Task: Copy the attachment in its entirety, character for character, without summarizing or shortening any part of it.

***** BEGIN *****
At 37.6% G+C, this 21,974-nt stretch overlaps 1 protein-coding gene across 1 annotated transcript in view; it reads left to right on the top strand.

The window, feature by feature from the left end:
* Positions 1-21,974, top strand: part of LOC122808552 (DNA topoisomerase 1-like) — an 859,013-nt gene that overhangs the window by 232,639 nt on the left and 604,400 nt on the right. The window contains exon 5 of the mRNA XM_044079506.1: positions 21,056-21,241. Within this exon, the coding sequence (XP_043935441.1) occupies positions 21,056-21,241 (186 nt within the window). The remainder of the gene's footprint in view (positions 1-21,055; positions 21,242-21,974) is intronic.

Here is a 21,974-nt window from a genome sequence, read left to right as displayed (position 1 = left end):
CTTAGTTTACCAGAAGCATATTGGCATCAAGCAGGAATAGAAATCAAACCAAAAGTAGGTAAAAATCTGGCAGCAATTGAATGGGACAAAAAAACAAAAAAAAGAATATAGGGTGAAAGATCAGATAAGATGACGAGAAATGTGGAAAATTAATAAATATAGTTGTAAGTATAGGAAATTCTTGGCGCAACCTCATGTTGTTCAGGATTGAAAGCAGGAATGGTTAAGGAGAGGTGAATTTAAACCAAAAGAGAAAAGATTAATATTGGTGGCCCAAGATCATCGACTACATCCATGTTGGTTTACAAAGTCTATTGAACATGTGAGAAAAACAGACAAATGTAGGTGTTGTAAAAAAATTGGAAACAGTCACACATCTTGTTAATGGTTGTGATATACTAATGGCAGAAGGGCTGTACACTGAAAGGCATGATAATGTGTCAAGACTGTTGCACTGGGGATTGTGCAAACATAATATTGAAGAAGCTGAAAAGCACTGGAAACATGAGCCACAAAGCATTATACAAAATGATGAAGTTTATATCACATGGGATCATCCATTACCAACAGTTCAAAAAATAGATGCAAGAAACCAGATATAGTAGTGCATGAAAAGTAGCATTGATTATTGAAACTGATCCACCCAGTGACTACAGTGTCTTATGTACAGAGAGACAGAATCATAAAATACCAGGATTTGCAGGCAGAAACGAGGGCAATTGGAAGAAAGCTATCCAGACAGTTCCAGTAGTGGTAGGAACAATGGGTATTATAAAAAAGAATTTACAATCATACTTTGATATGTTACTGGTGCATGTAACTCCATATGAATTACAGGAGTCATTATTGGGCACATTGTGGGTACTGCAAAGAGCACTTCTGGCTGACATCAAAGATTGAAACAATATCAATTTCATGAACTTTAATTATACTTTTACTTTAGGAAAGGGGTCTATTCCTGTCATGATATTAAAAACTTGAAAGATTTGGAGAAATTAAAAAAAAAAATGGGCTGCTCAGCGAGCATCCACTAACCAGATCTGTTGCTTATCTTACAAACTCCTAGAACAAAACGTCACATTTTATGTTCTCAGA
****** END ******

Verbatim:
At 37.6% G+C, this 21,974-nt stretch overlaps 1 protein-coding gene across 1 annotated transcript in view; it reads left to right on the top strand.

The window, feature by feature from the left end:
* Positions 1-21,974, top strand: part of LOC122808552 (DNA topoisomerase 1-like) — an 859,013-nt gene that overhangs the window by 232,639 nt on the left and 604,400 nt on the right. The window contains exon 5 of the mRNA XM_044079506.1: positions 21,056-21,241. Within this exon, the coding sequence (XP_043935441.1) occupies positions 21,056-21,241 (186 nt within the window). The remainder of the gene's footprint in view (positions 1-21,055; positions 21,242-21,974) is intronic.

Here is a 21,974-nt window from a genome sequence, read left to right as displayed (position 1 = left end):
CTTAGTTTACCAGAAGCATATTGGCATCAAGCAGGAATAGAAATCAAACCAAAAGTAGGTAAAAATCTGGCAGCAATTGAATGGGACAAAAAAACAAAAAAAAGAATATAGGGTGAAAGATCAGATAAGATGACGAGAAATGTGGAAAATTAATAAATATAGTTGTAAGTATAGGAAATTCTTGGCGCAACCTCATGTTGTTCAGGATTGAAAGCAGGAATGGTTAAGGAGAGGTGAATTTAAACCAAAAGAGAAAAGATTAATATTGGTGGCCCAAGATCATCGACTACATCCATGTTGGTTTACAAAGTCTATTGAACATGTGAGAAAAACAGACAAATGTAGGTGTTGTAAAAAAATTGGAAACAGTCACACATCTTGTTAATGGTTGTGATATACTAATGGCAGAAGGGCTGTACACTGAAAGGCATGATAATGTGTCAAGACTGTTGCACTGGGGATTGTGCAAACATAATATTGAAGAAGCTGAAAAGCACTGGAAACATGAGCCACAAAGCATTATACAAAATGATGAAGTTTATATCACATGGGATCATCCATTACCAACAGTTCAAAAAATAGATGCAAGAAACCAGATATAGTAGTGCATGAAAAGTAGCATTGATTATTGAAACTGATCCACCCAGTGACTACAGTGTCTTATGTACAGAGAGACAGAATCATAAAATACCAGGATTTGCAGGCAGAAACGAGGGCAATTGGAAGAAAGCTATCCAGACAGTTCCAGTAGTGGTAGGAACAATGGGTATTATAAAAAAGAATTTACAATCATACTTTGATATGTTACTGGTGCATGTAACTCCATATGAATTACAGGAGTCATTATTGGGCACATTGTGGGTACTGCAAAGAGCACTTCTGGCTGACATCAAAGATTGAAACAATATCAATTTCATGAACTTTAATTATACTTTTACTTTAGGAAAGGGGTCTATTCCTGTCATGATATTAAAAACTTGAAAGATTTGGAGAAATTAAAAAAAAAAATGGGCTGCTCAGCGAGCATCCACTAACCAGATCTGTTGCTTATCTTACAAACTCCTAGAACAAAACGTCACATTTTATGTTCTCAGA